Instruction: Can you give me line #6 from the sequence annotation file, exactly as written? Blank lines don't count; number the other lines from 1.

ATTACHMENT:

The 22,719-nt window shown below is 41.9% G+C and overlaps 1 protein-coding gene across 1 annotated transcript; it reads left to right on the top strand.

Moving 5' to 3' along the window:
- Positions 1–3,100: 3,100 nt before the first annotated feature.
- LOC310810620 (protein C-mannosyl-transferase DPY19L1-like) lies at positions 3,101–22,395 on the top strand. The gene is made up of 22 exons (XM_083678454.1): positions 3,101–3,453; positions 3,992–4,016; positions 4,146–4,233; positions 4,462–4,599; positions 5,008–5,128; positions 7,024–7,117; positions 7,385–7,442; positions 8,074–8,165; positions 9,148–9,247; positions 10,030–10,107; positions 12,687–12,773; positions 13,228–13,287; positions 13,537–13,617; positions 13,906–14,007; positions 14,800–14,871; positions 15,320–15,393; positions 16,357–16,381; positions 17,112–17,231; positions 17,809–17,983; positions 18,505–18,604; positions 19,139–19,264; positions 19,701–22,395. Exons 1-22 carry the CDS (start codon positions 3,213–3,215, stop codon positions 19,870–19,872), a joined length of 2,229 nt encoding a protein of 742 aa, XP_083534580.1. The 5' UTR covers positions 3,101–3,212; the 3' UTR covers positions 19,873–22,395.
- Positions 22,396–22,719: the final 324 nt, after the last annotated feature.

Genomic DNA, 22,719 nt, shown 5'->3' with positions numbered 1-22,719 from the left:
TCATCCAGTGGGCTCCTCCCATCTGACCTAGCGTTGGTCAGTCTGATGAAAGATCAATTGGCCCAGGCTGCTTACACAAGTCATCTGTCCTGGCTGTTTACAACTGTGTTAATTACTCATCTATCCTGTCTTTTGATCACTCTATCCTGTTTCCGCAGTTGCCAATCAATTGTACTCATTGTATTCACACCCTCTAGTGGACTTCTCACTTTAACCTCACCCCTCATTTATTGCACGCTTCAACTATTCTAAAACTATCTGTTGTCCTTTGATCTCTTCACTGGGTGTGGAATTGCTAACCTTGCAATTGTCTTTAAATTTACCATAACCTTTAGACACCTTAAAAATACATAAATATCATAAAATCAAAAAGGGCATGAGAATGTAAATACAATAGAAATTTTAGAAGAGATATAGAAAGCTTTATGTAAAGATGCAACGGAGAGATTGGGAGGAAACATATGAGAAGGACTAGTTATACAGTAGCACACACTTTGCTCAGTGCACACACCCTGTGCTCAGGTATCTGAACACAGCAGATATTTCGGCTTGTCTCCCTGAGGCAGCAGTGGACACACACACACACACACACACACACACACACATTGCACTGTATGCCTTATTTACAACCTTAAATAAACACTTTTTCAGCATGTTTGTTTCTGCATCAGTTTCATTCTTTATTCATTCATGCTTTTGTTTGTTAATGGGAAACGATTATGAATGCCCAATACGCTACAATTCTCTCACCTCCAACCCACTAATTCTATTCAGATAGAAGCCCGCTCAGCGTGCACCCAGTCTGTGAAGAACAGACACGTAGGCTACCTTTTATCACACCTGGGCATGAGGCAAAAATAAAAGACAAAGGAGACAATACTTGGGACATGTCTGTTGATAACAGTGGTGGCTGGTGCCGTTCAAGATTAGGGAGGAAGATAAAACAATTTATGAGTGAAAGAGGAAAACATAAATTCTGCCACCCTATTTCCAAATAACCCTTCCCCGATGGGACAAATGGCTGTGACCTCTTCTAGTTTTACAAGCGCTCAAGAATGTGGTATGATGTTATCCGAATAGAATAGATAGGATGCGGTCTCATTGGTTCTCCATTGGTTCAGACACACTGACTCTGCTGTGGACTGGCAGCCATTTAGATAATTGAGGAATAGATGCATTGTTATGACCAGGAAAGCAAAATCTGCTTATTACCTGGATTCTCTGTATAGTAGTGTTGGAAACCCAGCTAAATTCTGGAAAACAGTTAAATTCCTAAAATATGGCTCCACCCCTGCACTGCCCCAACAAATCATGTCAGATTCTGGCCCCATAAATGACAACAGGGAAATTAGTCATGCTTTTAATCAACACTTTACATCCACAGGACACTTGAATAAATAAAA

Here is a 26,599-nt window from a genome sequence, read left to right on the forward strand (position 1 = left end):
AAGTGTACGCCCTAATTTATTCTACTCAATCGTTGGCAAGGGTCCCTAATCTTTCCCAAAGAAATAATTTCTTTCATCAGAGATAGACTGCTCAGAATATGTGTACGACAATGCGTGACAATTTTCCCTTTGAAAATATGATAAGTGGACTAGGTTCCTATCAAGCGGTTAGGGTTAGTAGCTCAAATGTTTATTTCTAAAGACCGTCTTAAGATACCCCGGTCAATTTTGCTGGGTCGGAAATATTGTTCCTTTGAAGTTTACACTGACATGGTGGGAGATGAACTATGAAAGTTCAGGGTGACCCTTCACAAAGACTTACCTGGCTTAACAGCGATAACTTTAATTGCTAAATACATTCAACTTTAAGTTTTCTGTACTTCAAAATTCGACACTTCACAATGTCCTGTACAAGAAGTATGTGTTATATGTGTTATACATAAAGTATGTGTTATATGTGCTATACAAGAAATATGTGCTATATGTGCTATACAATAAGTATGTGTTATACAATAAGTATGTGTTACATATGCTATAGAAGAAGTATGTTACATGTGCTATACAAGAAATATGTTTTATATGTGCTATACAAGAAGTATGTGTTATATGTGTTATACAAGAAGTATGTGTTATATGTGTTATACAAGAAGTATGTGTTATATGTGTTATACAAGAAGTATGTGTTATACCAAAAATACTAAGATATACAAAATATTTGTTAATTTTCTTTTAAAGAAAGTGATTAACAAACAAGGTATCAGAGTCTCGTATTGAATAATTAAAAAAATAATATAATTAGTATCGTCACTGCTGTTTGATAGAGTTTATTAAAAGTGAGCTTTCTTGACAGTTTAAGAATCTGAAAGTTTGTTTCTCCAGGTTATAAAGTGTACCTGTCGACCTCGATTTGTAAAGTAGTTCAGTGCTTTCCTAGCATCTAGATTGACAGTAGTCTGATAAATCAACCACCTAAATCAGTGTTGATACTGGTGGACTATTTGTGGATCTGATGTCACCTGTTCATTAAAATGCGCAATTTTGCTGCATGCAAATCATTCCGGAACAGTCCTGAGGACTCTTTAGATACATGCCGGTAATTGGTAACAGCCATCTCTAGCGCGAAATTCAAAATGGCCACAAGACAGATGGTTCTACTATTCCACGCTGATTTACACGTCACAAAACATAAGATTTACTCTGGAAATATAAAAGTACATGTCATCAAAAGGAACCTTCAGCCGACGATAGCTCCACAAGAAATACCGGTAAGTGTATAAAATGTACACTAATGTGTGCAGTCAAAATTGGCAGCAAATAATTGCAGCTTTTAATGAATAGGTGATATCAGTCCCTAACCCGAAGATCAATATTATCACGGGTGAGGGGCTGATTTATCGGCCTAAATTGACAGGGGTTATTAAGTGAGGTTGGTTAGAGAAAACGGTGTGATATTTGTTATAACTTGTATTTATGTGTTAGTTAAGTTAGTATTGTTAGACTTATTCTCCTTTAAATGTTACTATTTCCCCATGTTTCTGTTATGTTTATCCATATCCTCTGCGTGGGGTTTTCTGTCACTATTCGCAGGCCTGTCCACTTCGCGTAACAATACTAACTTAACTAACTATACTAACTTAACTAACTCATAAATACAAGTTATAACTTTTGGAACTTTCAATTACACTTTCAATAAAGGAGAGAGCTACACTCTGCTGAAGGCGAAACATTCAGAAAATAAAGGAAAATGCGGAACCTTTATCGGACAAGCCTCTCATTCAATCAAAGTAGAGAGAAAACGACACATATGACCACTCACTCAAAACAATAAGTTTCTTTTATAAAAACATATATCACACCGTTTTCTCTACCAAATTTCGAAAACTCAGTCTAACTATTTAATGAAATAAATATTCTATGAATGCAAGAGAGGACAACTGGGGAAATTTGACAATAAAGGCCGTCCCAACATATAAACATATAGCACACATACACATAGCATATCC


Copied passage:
Genomic DNA, 22,719 nt, shown 5'->3' with positions numbered 1-22,719 from the left: